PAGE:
As for not moving to another North Indian state, I guess I was too young. Abhay was my senior at school; we had played at the same National Stadium, so I was comfortable joining the Railways side.
CC: You were a medium-pacer to begin with. What triggered a move to spin?
MK: I’ll tell you: Initially I used to bowl seam-up with the new ball and batted at No 4, and also bowled left-arm darts (left-arm goes up instinctively to imitate action). The reason behind this was the fact that while growing up I had always modelled myself on Sir Garfield Sobers, and like him I wanted to do everything. I have kept wickets as well; not at competitive level, but at other levels.
That was the reason why I switched to left-arm slow once the ball stopped seaming. Left-arm slow darts (smiles). I was 5’2” then, after finishing my 10th standard. Now, to be a seamer you obviously need to be strong and tall. What you see me now (he’s as tall as I am, which is 5’9”) is not what I was. I was really skinny and thin and short.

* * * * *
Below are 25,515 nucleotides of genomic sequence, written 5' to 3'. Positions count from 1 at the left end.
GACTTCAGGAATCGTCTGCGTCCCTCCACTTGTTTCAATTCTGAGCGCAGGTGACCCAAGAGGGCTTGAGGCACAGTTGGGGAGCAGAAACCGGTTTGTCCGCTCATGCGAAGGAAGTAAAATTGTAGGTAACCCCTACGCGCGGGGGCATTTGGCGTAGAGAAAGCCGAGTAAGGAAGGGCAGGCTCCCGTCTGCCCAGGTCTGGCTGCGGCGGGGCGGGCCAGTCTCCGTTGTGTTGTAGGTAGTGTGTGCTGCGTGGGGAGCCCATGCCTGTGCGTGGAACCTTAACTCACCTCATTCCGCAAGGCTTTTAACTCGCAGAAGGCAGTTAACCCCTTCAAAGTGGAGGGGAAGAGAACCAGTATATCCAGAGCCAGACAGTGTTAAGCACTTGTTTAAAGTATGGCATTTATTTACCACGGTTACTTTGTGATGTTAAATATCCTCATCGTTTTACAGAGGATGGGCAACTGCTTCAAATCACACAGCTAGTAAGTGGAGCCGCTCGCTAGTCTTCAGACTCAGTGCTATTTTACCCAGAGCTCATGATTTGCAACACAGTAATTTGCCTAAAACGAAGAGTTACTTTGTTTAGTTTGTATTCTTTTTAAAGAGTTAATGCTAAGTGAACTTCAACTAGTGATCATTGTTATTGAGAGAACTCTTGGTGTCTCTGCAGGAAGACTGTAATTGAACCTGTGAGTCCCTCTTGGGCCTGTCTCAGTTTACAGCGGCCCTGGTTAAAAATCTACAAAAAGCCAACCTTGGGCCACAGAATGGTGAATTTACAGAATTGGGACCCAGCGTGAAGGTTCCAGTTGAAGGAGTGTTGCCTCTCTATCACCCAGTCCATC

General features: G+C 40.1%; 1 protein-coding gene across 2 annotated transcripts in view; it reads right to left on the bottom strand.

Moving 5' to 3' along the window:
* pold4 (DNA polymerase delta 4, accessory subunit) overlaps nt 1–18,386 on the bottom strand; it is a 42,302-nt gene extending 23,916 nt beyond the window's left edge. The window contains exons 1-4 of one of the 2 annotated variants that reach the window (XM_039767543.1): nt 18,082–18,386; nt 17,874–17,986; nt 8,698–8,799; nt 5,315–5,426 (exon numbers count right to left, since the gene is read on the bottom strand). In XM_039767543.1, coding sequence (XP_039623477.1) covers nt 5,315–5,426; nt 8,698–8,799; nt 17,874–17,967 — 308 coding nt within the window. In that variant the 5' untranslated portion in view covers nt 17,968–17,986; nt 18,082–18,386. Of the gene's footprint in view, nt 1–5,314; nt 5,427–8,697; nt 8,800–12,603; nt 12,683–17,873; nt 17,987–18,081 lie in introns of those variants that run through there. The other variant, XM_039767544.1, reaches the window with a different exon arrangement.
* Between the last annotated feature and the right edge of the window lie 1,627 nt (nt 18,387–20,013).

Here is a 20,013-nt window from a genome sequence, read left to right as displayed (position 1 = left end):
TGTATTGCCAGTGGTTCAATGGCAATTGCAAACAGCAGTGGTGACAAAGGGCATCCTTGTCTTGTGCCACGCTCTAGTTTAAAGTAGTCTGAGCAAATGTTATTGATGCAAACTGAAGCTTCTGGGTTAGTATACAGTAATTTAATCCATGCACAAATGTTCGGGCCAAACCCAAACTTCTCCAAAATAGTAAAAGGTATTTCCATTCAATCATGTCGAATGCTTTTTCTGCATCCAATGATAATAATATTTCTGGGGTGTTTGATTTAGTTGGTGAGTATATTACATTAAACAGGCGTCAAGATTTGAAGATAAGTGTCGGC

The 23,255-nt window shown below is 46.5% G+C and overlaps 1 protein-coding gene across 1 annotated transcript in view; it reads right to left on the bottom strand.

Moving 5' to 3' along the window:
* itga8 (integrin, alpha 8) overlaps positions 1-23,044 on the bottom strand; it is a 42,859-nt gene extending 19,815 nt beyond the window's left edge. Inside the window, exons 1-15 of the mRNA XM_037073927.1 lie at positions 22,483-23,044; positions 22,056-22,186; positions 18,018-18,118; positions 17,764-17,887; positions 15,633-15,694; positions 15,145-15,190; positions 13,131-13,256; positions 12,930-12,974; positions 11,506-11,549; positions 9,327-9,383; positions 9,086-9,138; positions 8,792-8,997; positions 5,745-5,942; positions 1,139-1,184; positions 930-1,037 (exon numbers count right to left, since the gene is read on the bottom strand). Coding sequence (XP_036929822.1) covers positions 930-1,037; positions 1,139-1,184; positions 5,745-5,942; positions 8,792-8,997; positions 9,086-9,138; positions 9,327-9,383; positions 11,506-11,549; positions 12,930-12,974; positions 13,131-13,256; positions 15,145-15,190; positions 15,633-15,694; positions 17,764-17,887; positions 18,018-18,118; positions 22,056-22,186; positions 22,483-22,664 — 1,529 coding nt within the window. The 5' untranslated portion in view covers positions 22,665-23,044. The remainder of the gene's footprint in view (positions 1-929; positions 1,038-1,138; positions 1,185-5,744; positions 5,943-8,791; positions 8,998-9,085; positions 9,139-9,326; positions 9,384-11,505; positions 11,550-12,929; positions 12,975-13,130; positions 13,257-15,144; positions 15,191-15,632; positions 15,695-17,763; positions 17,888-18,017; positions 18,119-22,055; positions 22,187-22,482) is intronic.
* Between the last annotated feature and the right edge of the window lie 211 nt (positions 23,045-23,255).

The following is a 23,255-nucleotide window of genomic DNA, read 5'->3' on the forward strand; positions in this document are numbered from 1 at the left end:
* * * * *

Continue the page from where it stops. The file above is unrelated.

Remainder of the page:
MP Singh was the coach at National Stadium at that time. He told me “if you want to go higher up in cricket you have to give up bowling your left-arm dobblers. They’re not going to take you anywhere.” So, at that time I concentrated on bowling slow spin and batting.
It also had a lot to do with being at the right place at the right time. Maninder Singh used to train at the National Stadium those days. As I said, he was trying to make a comeback into the national side, and Bishan Bedi used to be around to sort out the technical problems of his bowling. Bishan paaji and Maninder both took an interest in me: they both helped me out.
CC: What about the turn?
MK: Well, that happened because of MP Sir. He changed my grip. As I told you I used to bowl darts that didn’t spin. All the flight and guile and loop happened because of him.